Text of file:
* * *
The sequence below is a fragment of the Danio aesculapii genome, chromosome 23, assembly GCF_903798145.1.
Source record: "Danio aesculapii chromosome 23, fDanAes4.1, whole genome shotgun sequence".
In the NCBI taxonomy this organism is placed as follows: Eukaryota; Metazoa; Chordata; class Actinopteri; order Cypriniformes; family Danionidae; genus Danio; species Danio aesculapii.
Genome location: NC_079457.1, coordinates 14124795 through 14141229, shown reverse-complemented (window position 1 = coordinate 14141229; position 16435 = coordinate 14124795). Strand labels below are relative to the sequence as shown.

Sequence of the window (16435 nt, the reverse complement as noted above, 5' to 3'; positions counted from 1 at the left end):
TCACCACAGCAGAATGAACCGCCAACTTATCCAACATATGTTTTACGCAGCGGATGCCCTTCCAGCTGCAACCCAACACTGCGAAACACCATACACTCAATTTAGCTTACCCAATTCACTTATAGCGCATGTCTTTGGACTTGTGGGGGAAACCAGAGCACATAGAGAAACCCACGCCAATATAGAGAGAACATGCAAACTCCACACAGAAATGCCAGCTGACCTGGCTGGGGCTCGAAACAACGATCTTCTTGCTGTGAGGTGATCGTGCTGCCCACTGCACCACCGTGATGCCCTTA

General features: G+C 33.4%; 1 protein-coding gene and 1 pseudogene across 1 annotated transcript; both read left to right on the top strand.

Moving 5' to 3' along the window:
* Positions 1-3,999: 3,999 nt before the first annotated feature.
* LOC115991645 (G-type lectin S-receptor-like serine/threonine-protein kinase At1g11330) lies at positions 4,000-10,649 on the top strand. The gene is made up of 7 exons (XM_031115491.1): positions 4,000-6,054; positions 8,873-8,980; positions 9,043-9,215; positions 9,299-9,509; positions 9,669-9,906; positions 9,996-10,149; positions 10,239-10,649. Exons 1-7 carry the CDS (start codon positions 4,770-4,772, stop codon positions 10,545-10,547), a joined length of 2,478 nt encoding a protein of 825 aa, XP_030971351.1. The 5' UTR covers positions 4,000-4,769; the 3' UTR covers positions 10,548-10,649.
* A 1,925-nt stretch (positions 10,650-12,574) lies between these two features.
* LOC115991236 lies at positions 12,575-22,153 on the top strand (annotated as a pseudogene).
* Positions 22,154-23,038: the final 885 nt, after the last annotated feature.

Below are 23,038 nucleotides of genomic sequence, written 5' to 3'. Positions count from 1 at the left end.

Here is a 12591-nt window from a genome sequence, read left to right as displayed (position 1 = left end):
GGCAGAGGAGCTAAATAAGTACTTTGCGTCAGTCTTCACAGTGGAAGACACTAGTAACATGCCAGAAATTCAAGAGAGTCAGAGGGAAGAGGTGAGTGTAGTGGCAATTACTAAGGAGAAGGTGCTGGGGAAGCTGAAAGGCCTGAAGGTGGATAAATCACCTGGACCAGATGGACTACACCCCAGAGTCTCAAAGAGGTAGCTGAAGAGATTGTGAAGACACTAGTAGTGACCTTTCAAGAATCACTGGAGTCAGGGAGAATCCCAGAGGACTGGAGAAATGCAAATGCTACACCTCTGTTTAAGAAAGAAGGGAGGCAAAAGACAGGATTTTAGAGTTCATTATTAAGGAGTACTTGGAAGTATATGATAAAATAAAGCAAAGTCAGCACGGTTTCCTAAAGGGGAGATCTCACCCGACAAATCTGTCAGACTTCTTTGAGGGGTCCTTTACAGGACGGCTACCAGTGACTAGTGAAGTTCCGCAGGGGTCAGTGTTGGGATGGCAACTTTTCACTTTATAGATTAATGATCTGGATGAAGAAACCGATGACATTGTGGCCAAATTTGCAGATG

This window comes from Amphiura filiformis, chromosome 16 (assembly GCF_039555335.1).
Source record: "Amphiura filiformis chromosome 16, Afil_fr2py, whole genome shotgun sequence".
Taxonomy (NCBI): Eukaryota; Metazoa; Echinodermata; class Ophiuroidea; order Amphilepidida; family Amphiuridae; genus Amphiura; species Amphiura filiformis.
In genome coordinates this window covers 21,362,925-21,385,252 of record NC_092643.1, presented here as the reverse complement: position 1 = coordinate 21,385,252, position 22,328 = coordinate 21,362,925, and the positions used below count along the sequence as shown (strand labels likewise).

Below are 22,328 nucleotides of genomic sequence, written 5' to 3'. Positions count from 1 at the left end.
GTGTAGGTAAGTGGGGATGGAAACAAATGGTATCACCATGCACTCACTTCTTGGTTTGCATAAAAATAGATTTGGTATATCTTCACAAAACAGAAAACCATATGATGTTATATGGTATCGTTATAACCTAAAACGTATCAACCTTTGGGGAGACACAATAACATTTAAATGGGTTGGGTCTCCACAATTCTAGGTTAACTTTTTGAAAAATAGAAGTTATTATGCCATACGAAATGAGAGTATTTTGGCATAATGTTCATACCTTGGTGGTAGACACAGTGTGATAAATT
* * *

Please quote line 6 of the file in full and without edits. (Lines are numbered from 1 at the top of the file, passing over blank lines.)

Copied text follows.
TCACCACAGCAGAATGAACCGCCAACTTATCCAACATATGTTTTACGCAGCGGATGCCCTTCCAGCTGCAACCCAACACTGCGAAACACCATACACTCAATTTAGCTTACCCAATTCACTTATAGCGCATGTCTTTGGACTTGTGGGGGAAACCAGAGCACATAGAGAAACCCACGCCAATATAGAGAGAACATGCAAACTCCACACAGAAATGCCAGCTGACCTGGCTGGGGCTCGAAACAACGATCTTCTTGCTGTGAGGTGATCGTGCTGCCCACTGCACCACCGTGATGCCCTTA